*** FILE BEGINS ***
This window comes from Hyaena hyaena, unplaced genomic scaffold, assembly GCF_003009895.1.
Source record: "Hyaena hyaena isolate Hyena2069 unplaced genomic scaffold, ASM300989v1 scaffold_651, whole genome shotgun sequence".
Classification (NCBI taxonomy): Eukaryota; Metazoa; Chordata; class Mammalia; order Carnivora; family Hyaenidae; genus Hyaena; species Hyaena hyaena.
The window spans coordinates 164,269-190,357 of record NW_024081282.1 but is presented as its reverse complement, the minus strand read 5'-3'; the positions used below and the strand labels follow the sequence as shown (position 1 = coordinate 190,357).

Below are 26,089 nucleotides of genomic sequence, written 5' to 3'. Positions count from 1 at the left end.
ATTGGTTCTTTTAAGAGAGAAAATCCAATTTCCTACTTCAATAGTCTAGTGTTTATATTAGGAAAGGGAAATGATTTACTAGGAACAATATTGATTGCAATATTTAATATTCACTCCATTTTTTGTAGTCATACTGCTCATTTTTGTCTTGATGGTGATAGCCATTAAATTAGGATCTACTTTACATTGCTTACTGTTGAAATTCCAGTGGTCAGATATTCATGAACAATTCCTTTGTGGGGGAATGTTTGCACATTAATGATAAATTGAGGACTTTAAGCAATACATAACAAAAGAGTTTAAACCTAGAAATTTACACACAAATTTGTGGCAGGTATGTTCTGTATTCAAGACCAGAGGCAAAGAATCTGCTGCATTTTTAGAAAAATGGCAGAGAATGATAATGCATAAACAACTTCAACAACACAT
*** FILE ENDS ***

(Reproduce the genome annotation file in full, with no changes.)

This window comes from Hyaena hyaena, unplaced genomic scaffold, assembly GCF_003009895.1.
Source record: "Hyaena hyaena isolate Hyena2069 unplaced genomic scaffold, ASM300989v1 scaffold_651, whole genome shotgun sequence".
Classification (NCBI taxonomy): Eukaryota; Metazoa; Chordata; class Mammalia; order Carnivora; family Hyaenidae; genus Hyaena; species Hyaena hyaena.
The window spans coordinates 164,269-190,357 of record NW_024081282.1 but is presented as its reverse complement, the minus strand read 5'-3'; the positions used below and the strand labels follow the sequence as shown (position 1 = coordinate 190,357).

Below are 26,089 nucleotides of genomic sequence, written 5' to 3'. Positions count from 1 at the left end.
ATTGGTTCTTTTAAGAGAGAAAATCCAATTTCCTACTTCAATAGTCTAGTGTTTATATTAGGAAAGGGAAATGATTTACTAGGAACAATATTGATTGCAATATTTAATATTCACTCCATTTTTTGTAGTCATACTGCTCATTTTTGTCTTGATGGTGATAGCCATTAAATTAGGATCTACTTTACATTGCTTACTGTTGAAATTCCAGTGGTCAGATATTCATGAACAATTCCTTTGTGGGGGAATGTTTGCACATTAATGATAAATTGAGGACTTTAAGCAATACATAACAAAAGAGTTTAAACCTAGAAATTTACACACAAATTTGTGGCAGGTATGTTCTGTATTCAAGACCAGAGGCAAAGAATCTGCTGCATTTTTAGAAAAATGGCAGAGAATGATAATGCATAAACAACTTCAACAACACAT